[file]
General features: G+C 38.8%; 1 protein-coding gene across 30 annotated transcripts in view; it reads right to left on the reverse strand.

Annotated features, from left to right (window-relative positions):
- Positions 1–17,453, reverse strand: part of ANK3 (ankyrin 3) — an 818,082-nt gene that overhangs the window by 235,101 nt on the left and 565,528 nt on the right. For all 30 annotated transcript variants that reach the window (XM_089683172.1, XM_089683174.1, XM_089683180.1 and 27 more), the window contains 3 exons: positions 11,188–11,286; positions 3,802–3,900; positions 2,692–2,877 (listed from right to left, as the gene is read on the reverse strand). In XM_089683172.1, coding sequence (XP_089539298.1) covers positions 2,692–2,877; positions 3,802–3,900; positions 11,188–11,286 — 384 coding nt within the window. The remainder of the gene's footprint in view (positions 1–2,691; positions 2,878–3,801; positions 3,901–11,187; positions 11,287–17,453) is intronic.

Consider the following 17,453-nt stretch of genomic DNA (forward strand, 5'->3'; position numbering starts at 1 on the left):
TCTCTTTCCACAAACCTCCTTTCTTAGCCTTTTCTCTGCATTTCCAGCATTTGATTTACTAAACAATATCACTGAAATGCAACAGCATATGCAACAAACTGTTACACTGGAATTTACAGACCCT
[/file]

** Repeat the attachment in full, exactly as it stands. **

General features: G+C 38.8%; 1 protein-coding gene across 30 annotated transcripts in view; it reads right to left on the reverse strand.

Annotated features, from left to right (window-relative positions):
- Positions 1–17,453, reverse strand: part of ANK3 (ankyrin 3) — an 818,082-nt gene that overhangs the window by 235,101 nt on the left and 565,528 nt on the right. For all 30 annotated transcript variants that reach the window (XM_089683172.1, XM_089683174.1, XM_089683180.1 and 27 more), the window contains 3 exons: positions 11,188–11,286; positions 3,802–3,900; positions 2,692–2,877 (listed from right to left, as the gene is read on the reverse strand). In XM_089683172.1, coding sequence (XP_089539298.1) covers positions 2,692–2,877; positions 3,802–3,900; positions 11,188–11,286 — 384 coding nt within the window. The remainder of the gene's footprint in view (positions 1–2,691; positions 2,878–3,801; positions 3,901–11,187; positions 11,287–17,453) is intronic.

Consider the following 17,453-nt stretch of genomic DNA (forward strand, 5'->3'; position numbering starts at 1 on the left):
TCTCTTTCCACAAACCTCCTTTCTTAGCCTTTTCTCTGCATTTCCAGCATTTGATTTACTAAACAATATCACTGAAATGCAACAGCATATGCAACAAACTGTTACACTGGAATTTACAGACCCT